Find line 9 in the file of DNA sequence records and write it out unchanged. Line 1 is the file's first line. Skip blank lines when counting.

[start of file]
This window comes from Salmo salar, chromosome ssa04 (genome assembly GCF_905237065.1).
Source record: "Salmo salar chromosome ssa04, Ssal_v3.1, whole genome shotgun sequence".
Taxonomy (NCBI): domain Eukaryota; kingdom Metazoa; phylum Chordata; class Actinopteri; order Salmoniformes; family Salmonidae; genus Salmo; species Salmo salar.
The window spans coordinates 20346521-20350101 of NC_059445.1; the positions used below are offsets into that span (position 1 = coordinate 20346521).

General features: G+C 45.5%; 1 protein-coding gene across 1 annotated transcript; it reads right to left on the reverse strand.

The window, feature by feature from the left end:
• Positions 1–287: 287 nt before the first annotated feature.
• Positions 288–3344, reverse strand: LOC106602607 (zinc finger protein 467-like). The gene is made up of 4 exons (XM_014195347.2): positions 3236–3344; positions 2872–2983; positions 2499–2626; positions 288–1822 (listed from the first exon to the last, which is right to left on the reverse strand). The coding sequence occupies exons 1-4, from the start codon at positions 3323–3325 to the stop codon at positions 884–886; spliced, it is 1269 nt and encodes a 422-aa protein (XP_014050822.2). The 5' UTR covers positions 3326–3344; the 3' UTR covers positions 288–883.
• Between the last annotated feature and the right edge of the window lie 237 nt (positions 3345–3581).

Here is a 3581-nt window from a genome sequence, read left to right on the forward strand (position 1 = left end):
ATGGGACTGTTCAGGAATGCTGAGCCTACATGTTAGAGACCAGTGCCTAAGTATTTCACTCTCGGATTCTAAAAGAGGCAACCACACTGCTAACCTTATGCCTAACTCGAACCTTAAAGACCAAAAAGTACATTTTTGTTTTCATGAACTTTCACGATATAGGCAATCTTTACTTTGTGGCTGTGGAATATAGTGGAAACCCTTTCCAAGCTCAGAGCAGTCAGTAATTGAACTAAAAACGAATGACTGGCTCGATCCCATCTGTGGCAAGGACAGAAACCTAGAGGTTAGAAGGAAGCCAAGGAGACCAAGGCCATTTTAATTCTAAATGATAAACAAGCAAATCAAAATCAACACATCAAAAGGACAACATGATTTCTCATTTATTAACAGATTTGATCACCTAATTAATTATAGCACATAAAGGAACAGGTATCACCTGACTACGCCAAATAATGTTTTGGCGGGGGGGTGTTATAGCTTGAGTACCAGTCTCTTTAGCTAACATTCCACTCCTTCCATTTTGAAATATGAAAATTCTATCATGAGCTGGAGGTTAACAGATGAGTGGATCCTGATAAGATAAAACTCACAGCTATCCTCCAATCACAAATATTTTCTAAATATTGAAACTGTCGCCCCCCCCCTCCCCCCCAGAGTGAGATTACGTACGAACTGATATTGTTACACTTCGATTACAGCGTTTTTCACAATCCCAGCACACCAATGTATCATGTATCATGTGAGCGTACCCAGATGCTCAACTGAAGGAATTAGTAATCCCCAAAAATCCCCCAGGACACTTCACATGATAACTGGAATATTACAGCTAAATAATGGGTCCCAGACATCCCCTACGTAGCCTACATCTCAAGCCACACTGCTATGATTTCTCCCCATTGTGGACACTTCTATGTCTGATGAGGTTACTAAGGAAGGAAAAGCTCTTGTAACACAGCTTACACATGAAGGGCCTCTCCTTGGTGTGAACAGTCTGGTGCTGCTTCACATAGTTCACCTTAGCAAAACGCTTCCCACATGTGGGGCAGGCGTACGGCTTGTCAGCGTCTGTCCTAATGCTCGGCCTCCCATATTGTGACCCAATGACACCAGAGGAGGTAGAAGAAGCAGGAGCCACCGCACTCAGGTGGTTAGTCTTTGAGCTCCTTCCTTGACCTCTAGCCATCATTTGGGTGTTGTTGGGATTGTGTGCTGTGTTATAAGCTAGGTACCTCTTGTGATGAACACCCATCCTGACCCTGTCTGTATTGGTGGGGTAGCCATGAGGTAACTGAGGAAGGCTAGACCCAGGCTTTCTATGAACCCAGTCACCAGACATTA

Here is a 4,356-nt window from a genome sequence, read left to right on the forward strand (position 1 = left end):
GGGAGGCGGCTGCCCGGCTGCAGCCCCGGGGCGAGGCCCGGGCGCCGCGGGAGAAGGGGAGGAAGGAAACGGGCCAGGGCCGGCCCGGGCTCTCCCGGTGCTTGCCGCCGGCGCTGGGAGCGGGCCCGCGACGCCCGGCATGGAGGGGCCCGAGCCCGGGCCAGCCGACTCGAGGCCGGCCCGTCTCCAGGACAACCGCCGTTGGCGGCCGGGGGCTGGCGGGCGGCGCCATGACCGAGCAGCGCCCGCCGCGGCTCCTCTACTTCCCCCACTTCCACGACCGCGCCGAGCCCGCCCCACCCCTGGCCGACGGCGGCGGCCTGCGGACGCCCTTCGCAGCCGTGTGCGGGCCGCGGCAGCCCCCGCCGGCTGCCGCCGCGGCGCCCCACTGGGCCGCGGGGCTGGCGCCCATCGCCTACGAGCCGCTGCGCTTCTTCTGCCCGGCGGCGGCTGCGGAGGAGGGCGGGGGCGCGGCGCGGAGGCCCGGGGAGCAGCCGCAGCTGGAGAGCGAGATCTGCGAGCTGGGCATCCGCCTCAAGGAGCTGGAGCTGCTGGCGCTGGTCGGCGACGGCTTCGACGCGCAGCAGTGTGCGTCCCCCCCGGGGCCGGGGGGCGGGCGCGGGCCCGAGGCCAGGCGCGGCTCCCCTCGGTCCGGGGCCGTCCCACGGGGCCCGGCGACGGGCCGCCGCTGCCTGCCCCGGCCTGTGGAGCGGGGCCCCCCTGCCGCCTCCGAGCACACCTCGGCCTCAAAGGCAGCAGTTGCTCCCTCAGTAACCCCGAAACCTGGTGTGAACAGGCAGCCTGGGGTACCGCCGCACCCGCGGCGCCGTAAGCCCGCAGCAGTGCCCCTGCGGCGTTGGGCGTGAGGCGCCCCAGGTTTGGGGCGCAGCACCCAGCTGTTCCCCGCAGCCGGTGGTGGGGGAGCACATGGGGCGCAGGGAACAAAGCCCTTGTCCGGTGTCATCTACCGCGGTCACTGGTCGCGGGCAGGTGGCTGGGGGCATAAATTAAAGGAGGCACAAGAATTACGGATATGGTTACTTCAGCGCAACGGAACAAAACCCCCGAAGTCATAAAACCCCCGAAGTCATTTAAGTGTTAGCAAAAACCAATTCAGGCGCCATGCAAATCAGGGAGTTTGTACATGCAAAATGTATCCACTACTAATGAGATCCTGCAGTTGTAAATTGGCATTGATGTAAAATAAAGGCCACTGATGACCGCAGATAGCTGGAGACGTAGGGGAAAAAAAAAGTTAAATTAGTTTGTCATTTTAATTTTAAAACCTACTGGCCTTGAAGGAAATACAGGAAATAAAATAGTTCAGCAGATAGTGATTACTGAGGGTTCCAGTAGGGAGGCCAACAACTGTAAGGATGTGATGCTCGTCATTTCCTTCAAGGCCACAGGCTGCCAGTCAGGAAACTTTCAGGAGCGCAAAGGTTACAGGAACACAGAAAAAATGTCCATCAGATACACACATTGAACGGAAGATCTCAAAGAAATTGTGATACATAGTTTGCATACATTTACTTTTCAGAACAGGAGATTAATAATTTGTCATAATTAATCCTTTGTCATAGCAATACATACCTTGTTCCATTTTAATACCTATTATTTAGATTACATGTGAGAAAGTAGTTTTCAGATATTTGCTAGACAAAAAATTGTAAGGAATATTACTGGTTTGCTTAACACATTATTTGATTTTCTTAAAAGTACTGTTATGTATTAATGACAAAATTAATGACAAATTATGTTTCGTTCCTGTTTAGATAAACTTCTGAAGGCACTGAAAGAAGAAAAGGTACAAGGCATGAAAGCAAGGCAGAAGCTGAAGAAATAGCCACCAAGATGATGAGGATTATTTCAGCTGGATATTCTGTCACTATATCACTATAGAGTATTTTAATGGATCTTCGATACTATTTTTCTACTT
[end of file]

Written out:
• Between the last annotated feature and the right edge of the window lie 237 nt (positions 3345–3581).